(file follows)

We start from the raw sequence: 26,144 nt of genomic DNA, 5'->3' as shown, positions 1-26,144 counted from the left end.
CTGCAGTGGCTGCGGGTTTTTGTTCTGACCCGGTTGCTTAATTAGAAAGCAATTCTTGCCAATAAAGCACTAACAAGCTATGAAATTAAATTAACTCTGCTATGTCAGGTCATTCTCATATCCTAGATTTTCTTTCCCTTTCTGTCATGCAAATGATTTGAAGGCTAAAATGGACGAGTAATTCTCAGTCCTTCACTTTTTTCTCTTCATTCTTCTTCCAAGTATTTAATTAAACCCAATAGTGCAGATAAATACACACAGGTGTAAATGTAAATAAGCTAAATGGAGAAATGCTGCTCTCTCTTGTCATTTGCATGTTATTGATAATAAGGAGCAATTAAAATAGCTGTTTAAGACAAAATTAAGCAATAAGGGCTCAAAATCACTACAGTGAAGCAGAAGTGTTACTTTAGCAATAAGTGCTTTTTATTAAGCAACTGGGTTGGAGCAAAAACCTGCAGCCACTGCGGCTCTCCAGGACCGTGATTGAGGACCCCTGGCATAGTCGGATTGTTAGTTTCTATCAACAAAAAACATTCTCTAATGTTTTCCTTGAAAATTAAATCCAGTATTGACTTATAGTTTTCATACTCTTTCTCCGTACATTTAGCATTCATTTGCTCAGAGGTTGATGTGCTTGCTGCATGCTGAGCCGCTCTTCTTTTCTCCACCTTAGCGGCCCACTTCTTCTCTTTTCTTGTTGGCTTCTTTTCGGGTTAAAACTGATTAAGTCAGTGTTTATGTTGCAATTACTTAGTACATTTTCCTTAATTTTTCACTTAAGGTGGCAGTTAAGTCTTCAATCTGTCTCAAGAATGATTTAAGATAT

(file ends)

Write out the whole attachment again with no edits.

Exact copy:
We start from the raw sequence: 26,144 nt of genomic DNA, 5'->3' as shown, positions 1-26,144 counted from the left end.
CTGCAGTGGCTGCGGGTTTTTGTTCTGACCCGGTTGCTTAATTAGAAAGCAATTCTTGCCAATAAAGCACTAACAAGCTATGAAATTAAATTAACTCTGCTATGTCAGGTCATTCTCATATCCTAGATTTTCTTTCCCTTTCTGTCATGCAAATGATTTGAAGGCTAAAATGGACGAGTAATTCTCAGTCCTTCACTTTTTTCTCTTCATTCTTCTTCCAAGTATTTAATTAAACCCAATAGTGCAGATAAATACACACAGGTGTAAATGTAAATAAGCTAAATGGAGAAATGCTGCTCTCTCTTGTCATTTGCATGTTATTGATAATAAGGAGCAATTAAAATAGCTGTTTAAGACAAAATTAAGCAATAAGGGCTCAAAATCACTACAGTGAAGCAGAAGTGTTACTTTAGCAATAAGTGCTTTTTATTAAGCAACTGGGTTGGAGCAAAAACCTGCAGCCACTGCGGCTCTCCAGGACCGTGATTGAGGACCCCTGGCATAGTCGGATTGTTAGTTTCTATCAACAAAAAACATTCTCTAATGTTTTCCTTGAAAATTAAATCCAGTATTGACTTATAGTTTTCATACTCTTTCTCCGTACATTTAGCATTCATTTGCTCAGAGGTTGATGTGCTTGCTGCATGCTGAGCCGCTCTTCTTTTCTCCACCTTAGCGGCCCACTTCTTCTCTTTTCTTGTTGGCTTCTTTTCGGGTTAAAACTGATTAAGTCAGTGTTTATGTTGCAATTACTTAGTACATTTTCCTTAATTTTTCACTTAAGGTGGCAGTTAAGTCTTCAATCTGTCTCAAGAATGATTTAAGATAT